Depression is a constant battle against yourself to say that you ARE worthy.  To say that whether or not other people love you, you love yourself.  To choose to be strong when you are most weak.  To choose to win.

Light vs. Dark.  Good vs. Evil. It’s an eternal internal struggle.  And the only reason to keep fighting is because of how terrible it is when you allow yourself to lose any single battle.

I hate the pit.

I never want to be back here again.

And I will not put the lotion on the f*cking skin.

But unfortunately, I’m not out yet.

I’m not okay.

But, if you ask me…I’ll tell you I am.

(After-Depression Me: My thoughts on the above: I was obviously holding back.  Also, since I couldn’t write this during the early days, due to a complete and utter inability to exist, you definitely aren’t getting the full effect of what this can be on the brain.  The moment I wrote this was actually one of the better periods of time during the week I allowed myself to struggle.  From there I went into an even darker place, went back to hiding, spent a weekend just trying to not see or talk to anyone.  As a father of three kids, however, that wasn’t really possible.

The important thing to take from this incredibly long post is this: Depression eats away at you, it envelops your entire being.  Although you may be able to go through your daily routine, the world hides behind a hazy curtain of insecurity and/or self-loathing. 

I’m not suicidal when I get like this, but that’s purely because of years of managing my disease.  When you get into that state of utter despair, it is all too easy to just want to end it.  To just make the feeling go away.  To never have to be that way again.

But then, oddly enough, when you get out, the memory of the time in the pit fades–allowing you to forget how much you never want to allow yourself to get there again.

Bottom line: Hug everyone.  Every day.  If they’re in a depressive bout, it very well might make them feel loved.  If it doesn’t, it could at least cause them to part the curtain for a second to figure out what the heck just happened.

Addendum to the Bottom Line:  You should really probably only do this to people who you know don’t have issues with hugging…you know, like friends or family or whatever.  Consensual hugging is what I’m promoting here, folks.  Although I heartily wish I could just tell you to go out hugging without abandon, there are definitely those for which this could have an opposite effect.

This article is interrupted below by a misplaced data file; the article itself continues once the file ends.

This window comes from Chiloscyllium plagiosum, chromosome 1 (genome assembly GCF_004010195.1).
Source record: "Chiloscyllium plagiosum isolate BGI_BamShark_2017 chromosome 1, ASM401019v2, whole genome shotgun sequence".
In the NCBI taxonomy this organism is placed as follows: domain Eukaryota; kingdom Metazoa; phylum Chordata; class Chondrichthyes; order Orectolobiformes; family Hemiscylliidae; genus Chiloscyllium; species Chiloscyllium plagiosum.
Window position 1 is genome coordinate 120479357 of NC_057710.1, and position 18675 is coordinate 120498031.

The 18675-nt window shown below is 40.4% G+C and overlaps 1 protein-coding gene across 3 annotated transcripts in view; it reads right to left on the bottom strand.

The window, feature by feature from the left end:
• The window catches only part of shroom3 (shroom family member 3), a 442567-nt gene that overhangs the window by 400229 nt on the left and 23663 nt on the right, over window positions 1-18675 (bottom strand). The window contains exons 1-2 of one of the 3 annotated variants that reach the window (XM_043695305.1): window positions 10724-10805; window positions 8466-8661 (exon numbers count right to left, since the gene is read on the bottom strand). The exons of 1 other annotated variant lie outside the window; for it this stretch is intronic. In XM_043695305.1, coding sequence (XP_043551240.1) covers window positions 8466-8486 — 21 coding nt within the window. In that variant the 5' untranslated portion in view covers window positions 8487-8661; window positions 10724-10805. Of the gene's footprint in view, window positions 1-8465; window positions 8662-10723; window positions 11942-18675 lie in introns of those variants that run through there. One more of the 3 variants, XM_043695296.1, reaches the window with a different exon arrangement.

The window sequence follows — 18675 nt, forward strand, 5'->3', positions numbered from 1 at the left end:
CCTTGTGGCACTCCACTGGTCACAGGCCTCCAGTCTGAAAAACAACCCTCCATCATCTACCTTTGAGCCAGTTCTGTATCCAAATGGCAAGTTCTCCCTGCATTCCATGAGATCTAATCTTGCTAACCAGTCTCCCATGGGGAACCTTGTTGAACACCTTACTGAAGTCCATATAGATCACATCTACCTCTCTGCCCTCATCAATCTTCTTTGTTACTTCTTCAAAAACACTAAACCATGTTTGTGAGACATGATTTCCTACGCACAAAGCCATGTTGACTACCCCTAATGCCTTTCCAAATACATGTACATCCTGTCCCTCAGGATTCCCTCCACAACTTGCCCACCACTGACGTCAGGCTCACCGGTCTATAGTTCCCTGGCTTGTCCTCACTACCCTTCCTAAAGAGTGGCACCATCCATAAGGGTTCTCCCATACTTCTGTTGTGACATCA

Reminder, the above article was written in the past.  If you feel the need to ship sympathy my way, can I suggest, instead, you find a friend you haven’t talked to in a while and just shoot them a message of love? You never know.  It could save their life.)

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3 Replies to “Fat Mogul vs. Depression”

  1. From where I’m from, people don’t really have the knowledge around mental health and depression. When I tried to reach out and get help (to prevent my suicidal thoughts becoming reality), I didn’t get what I expected. I remembered thinking, “to hell with it. They don’t understand.” I thought they were selfish bastards. I got so mad towards life. I tried to get help and be better but life won’t let me. So I really stopped depending on people to help. I help myself. Clawing my ways out of ‘the pit’.
    Anyway, that’s my view. 😀
    Nice way of putting it through Silence of The Lambs, btw.
    -KS

    1. In my experience, so few people truly understand mental health, or even recognize it as something that can go wrong. The concept that your mind can actually be sick, it just doesn’t make sense to many. I’ll even admit for myself it’s difficult to accept. There are many times where I just want to tell someone to just get over it, even when I know that they are just sick.
      Mental health is a discussion that is slowly rising, but not quickly enough in my opinion. I’ve seen marriages end because of mental illness, because of that lack of sympathy or understanding that the other person needs help. Just running away because there’s something wrong with that person. And to some extent I can understand it. If my wife had cancer, I’m sure there may be a part of me that wants to run, to not have to deal with all that it is for someone to battle cancer. But there would be far less acceptance of me doing so than there would be if she were bipolar or depressed or schizophrenic.
      I’m glad to hear that you were able to find ways to climb out of the pit. There are too many people who die down there. I’m incredibly happy to know you weren’t one of them.

      And thanks for stopping by and leaving your experience. It’s always great to know there are others out there battling against the same struggles.